Renowned Australian gardener and educator, Simon Rickard is coming to the Newstead Community Garden for a full day workshop on growing fruit trees in the home or community garden on Sunday 20 November.
It’s under the banner of ‘All Year Harvest’. It’s not easy to feed a family or community year-round from the garden in central Victoria’s growing conditions. Most people can grow a few veges over summer, but it is a challenge to be self sufficient through all the seasons; to have a real diversity of produce and not just stoically survive on silverbeet and kale for most of it.
Simon Rickard works as a botanical guide locally and overseas and commentates on all things gardening, for television, radio and the web. Simon also knows the challenges of growing to demand. He is currently managing a large kitchen garden for restaurateur Annie Smithers in Kyneton and charged with providing the fresh produce for her bistrot kitchen. Prior, Simon was head gardener at both Diggers’ Club gardens; Heronswood, on the Mornington Peninsula and St Erth at Blackwood.
Simon says the project with Annie Smithers has proved to be great fun since they embarked to grow bespoke produce in 2008.
‘It’s been so successful that we are expanding the growing area and putting in crops as diverse as heirloom pears, garlic and micro-herbs,’ he says.
‘I’m really looking forward to spending the day in Newstead’s garden, a great example of a community gardening together and sharing the harvest. I hope I can help expand that harvest in fruit and vegetables,’ Simon says.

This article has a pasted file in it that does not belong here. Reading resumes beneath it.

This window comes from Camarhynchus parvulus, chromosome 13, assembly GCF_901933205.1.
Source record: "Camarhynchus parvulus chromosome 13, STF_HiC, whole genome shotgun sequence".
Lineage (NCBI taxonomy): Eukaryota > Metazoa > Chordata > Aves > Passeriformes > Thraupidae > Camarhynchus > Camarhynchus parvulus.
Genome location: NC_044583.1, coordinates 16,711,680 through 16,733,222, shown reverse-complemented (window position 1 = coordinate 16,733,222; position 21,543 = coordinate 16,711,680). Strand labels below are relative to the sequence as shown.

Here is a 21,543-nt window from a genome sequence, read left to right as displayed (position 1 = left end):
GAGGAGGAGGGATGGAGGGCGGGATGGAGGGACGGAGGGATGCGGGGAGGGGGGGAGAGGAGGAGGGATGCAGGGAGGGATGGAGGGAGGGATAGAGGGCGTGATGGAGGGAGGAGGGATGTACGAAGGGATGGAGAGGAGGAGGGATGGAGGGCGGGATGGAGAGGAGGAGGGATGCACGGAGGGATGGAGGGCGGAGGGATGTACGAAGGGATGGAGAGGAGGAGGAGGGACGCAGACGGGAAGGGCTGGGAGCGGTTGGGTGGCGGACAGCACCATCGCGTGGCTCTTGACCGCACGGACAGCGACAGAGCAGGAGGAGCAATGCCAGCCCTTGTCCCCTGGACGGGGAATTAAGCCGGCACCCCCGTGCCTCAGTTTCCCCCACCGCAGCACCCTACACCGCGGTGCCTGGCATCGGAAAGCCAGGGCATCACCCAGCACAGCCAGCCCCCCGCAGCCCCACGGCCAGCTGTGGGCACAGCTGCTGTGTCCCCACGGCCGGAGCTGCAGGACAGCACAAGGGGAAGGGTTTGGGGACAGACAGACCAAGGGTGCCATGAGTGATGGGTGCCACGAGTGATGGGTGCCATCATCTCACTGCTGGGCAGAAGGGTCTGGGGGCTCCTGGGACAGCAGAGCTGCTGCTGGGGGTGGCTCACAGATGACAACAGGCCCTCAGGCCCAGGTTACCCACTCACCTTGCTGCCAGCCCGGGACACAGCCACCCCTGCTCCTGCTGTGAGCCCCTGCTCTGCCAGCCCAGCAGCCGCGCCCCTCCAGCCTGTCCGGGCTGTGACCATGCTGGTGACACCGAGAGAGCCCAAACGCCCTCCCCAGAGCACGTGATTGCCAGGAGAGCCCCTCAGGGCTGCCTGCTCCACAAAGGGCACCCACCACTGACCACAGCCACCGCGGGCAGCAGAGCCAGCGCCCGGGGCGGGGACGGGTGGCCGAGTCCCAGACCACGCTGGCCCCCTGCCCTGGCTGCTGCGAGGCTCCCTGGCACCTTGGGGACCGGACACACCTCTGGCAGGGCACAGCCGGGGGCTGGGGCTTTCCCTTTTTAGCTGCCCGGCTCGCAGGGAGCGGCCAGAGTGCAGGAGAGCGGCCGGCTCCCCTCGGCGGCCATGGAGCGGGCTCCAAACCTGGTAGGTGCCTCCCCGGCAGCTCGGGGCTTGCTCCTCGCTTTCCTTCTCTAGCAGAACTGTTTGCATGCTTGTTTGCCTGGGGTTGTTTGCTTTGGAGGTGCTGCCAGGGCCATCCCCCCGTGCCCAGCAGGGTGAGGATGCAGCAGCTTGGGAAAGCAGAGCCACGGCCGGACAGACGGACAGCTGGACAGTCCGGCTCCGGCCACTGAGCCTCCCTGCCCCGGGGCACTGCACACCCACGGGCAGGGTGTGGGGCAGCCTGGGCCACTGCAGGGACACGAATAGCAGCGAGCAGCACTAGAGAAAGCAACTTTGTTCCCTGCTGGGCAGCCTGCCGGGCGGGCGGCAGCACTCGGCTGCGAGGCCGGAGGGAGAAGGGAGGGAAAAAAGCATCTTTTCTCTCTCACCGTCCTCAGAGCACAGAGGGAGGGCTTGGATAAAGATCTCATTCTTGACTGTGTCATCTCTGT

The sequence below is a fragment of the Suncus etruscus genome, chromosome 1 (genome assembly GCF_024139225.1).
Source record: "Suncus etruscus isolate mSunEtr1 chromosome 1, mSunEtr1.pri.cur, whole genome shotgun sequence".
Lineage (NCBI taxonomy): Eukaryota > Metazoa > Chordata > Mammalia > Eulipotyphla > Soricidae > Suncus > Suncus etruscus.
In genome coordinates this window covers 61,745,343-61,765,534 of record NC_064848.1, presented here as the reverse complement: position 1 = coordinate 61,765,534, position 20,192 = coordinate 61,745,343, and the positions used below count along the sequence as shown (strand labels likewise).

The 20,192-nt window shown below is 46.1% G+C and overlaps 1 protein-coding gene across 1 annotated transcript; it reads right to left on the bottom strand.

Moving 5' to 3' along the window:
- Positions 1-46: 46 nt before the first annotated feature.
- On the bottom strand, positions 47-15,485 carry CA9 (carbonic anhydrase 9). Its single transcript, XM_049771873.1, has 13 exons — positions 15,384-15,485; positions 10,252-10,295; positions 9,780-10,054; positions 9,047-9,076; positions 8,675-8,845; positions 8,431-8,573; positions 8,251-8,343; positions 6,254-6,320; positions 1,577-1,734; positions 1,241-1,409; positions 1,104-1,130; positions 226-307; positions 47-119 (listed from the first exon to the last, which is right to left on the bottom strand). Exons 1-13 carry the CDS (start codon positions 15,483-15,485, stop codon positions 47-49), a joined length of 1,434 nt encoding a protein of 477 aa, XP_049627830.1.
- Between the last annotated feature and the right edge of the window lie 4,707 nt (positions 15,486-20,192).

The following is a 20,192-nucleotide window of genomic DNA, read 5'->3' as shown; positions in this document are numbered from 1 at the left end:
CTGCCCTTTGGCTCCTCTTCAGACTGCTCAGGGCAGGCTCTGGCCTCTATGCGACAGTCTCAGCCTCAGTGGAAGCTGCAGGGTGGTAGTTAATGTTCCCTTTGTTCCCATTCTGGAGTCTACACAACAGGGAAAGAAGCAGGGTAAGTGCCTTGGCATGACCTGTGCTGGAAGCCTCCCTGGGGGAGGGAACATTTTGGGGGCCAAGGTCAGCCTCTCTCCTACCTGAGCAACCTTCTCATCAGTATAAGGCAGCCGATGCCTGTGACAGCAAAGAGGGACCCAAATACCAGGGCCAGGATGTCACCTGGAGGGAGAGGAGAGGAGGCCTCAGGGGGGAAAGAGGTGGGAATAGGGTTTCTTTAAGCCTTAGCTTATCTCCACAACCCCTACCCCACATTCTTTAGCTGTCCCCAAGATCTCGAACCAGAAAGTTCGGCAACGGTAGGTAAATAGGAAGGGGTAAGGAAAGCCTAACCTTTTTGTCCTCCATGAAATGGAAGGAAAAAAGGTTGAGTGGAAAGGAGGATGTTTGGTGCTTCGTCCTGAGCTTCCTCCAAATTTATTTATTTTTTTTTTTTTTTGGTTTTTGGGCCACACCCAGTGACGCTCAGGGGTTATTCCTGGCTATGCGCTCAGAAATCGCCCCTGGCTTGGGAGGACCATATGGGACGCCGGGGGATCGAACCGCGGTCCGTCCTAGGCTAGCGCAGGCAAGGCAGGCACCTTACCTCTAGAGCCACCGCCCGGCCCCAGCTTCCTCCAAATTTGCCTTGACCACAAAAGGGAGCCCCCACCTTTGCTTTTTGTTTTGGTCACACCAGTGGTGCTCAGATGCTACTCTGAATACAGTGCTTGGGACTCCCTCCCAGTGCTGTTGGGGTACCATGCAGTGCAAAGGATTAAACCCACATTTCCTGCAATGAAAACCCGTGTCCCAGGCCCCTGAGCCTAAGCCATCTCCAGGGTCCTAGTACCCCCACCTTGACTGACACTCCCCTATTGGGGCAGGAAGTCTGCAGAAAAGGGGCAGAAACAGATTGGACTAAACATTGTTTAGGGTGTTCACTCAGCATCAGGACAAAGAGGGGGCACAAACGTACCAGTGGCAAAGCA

The workshop is aimed at anyone with an interest in growing their own food and not just our members – it will be relevant to other gardens. As well as a formal presentation, Simon will lead us on a garden ramble – he’s an experienced botanical guide – and a lengthy Q&A session.
Our garden is only 18 months old and still developing, but there’s a good array of crops and plenty to look at and discuss. We have a mix of young dwarf and heritage fruit trees with some pest and disease issues already, as well as pruning and espaliering questions for Simon.
If Simon runs out of things to say he can always play – in his spare time, he’s a musician. As a baroque bassoonist, he played with the Australian Brandenburg Orchestra and now Pinchgut Opera.
The Newstead Community Garden is in Layard Street, rear of Anglican Church in Panmure Street, and on Sunday November 20th, participants should arrive at 10am for a 10.30am start. Lunch and refreshments are provided, with a 4pm finish. Workshop fees are $40 or $30 for Newstead Community Garden members.
A second workshop will be held on Sunday 18 March, 2012. Penny Woodward, the doyen of edible and useful plants, will present a half day workshop on herbs and companion plants and her books will be available for sale.